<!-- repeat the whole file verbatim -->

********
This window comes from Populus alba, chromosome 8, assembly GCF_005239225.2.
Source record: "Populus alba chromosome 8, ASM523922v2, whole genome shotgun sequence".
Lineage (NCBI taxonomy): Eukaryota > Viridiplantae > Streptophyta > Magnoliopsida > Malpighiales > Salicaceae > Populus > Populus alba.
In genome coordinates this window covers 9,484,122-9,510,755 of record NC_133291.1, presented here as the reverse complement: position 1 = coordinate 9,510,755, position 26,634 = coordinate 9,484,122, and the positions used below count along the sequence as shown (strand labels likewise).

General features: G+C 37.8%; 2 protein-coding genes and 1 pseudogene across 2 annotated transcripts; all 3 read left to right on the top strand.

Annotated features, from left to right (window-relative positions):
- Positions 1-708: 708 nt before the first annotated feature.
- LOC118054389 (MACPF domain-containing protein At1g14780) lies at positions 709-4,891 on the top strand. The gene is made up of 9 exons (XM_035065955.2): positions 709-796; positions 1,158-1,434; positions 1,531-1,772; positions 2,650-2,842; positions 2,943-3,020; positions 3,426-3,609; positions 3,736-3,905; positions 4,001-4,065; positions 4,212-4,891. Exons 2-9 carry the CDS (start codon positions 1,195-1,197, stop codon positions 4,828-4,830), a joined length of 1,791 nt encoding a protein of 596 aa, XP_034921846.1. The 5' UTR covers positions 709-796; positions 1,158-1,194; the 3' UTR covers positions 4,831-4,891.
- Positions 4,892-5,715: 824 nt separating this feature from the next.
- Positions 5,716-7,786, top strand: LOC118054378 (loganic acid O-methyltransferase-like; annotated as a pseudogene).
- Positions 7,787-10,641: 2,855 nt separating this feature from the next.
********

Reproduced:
This window comes from Populus alba, chromosome 8, assembly GCF_005239225.2.
Source record: "Populus alba chromosome 8, ASM523922v2, whole genome shotgun sequence".
Lineage (NCBI taxonomy): Eukaryota > Viridiplantae > Streptophyta > Magnoliopsida > Malpighiales > Salicaceae > Populus > Populus alba.
In genome coordinates this window covers 9,484,122-9,510,755 of record NC_133291.1, presented here as the reverse complement: position 1 = coordinate 9,510,755, position 26,634 = coordinate 9,484,122, and the positions used below count along the sequence as shown (strand labels likewise).

General features: G+C 37.8%; 2 protein-coding genes and 1 pseudogene across 2 annotated transcripts; all 3 read left to right on the top strand.

Annotated features, from left to right (window-relative positions):
- Positions 1-708: 708 nt before the first annotated feature.
- LOC118054389 (MACPF domain-containing protein At1g14780) lies at positions 709-4,891 on the top strand. The gene is made up of 9 exons (XM_035065955.2): positions 709-796; positions 1,158-1,434; positions 1,531-1,772; positions 2,650-2,842; positions 2,943-3,020; positions 3,426-3,609; positions 3,736-3,905; positions 4,001-4,065; positions 4,212-4,891. Exons 2-9 carry the CDS (start codon positions 1,195-1,197, stop codon positions 4,828-4,830), a joined length of 1,791 nt encoding a protein of 596 aa, XP_034921846.1. The 5' UTR covers positions 709-796; positions 1,158-1,194; the 3' UTR covers positions 4,831-4,891.
- Positions 4,892-5,715: 824 nt separating this feature from the next.
- Positions 5,716-7,786, top strand: LOC118054378 (loganic acid O-methyltransferase-like; annotated as a pseudogene).
- Positions 7,787-10,641: 2,855 nt separating this feature from the next.